The Interior Department is failing to crack down on the unauthorized tapping of federal oil and gas deposits in the West, which is expected to grow with the use of horizontal drilling, an internal watchdog reports.
The Office of Inspector General said in a report issued this week that taxpayers risk losing royalty payments from illegal production, especially in North Dakota and Oklahoma, where federal parcels are fragmented among private lands.
A top oil industry group and the American Association of Railroads want up to seven years to retrofit or retire rail cars used to haul flammable crude oil from the booming Bakken Shale region of North Dakota and Canada.
The head of the American Petroleum Institute, Jack Gerard, told reporters Tuesday that his group and the association are jointly calling on the Transportation Department to allow an initial four years to retrofit the oldest, weakest cars, and three more years to tackle newer cars. That's far longer than the two-year timetable the industry would face under a safety rule proposed by Secretary Anthony Foxx in July.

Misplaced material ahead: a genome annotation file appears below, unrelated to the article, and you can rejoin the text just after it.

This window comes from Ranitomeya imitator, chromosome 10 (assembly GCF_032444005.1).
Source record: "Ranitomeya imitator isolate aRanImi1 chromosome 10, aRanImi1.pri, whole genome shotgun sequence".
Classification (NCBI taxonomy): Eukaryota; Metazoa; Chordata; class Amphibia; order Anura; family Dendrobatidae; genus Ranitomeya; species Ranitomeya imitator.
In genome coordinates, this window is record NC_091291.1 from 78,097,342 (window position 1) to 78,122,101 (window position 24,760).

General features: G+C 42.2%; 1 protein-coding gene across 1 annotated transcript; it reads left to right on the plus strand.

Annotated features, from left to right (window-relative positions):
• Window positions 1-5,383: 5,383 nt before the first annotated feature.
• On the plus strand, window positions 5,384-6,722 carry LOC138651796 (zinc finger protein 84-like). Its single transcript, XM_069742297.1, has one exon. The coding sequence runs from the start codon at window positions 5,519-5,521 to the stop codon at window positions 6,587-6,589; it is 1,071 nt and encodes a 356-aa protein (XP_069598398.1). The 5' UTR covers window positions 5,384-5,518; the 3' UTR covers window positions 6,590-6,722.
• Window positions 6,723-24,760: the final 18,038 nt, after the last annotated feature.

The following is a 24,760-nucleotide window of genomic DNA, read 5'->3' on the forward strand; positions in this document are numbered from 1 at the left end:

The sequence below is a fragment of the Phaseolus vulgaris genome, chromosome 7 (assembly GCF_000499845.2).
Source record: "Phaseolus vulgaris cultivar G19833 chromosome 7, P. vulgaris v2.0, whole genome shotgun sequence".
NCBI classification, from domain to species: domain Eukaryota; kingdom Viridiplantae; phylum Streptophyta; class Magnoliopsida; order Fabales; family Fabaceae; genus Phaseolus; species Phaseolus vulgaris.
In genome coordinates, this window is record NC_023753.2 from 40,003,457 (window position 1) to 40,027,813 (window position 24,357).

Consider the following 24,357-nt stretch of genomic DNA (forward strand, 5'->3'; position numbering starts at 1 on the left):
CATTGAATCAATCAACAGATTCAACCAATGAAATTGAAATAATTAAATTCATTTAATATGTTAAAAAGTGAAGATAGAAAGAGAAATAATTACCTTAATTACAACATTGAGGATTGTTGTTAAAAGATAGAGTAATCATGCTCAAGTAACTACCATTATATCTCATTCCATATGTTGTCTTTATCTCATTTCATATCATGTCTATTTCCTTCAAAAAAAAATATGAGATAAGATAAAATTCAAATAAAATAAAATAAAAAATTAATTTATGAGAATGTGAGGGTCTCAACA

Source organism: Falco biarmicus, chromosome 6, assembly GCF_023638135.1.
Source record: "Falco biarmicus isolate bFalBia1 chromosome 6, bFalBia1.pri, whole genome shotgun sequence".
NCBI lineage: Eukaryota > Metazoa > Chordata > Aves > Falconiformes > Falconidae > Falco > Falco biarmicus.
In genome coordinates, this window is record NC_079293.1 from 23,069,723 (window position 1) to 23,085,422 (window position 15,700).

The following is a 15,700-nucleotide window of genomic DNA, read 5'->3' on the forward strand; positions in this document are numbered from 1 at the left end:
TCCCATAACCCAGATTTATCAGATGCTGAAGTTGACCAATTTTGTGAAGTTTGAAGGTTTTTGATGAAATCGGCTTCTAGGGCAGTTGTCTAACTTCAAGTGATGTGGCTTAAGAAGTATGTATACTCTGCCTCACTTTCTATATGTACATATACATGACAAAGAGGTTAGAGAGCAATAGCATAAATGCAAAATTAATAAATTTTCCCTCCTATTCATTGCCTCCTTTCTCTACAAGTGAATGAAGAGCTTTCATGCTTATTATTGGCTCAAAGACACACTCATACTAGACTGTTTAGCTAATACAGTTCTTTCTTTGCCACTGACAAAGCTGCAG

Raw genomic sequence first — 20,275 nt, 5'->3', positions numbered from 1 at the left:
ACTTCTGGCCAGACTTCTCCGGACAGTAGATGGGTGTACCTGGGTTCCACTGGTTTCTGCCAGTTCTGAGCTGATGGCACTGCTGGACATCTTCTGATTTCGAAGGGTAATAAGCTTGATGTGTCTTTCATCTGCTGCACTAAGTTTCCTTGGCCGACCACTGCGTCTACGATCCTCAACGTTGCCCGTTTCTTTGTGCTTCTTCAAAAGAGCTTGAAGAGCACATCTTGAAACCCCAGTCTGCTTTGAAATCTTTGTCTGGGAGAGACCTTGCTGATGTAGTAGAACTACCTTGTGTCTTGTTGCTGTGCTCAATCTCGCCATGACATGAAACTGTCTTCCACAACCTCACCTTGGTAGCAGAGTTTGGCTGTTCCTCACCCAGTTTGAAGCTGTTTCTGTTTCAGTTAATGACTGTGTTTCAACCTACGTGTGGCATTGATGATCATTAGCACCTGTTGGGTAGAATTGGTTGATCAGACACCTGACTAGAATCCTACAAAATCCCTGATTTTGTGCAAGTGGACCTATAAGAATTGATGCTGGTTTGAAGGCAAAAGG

The public comment period on a new Transportation Department rule to boost the safety of oil shipments by rail ends Tuesday, with industry groups set to reiterate their stances that Bakken crude can be safely transported if properly classified and handled.
The American Petroleum Institute and the American Fuel and Petrochemical Manufacturers were to file their comments by the deadline, and both planned to hold conference calls planned with reporters to highlight their views.
The U.S. Supreme Court isn’t due to make any rulings on high profile environmental cases this term, although it could still decide to take up a review of the Environmental Protection Agency’s air standards for hazardous pollutants, and several cases involving other agencies have the potential to affect EPA’s rulemaking, E&E reports.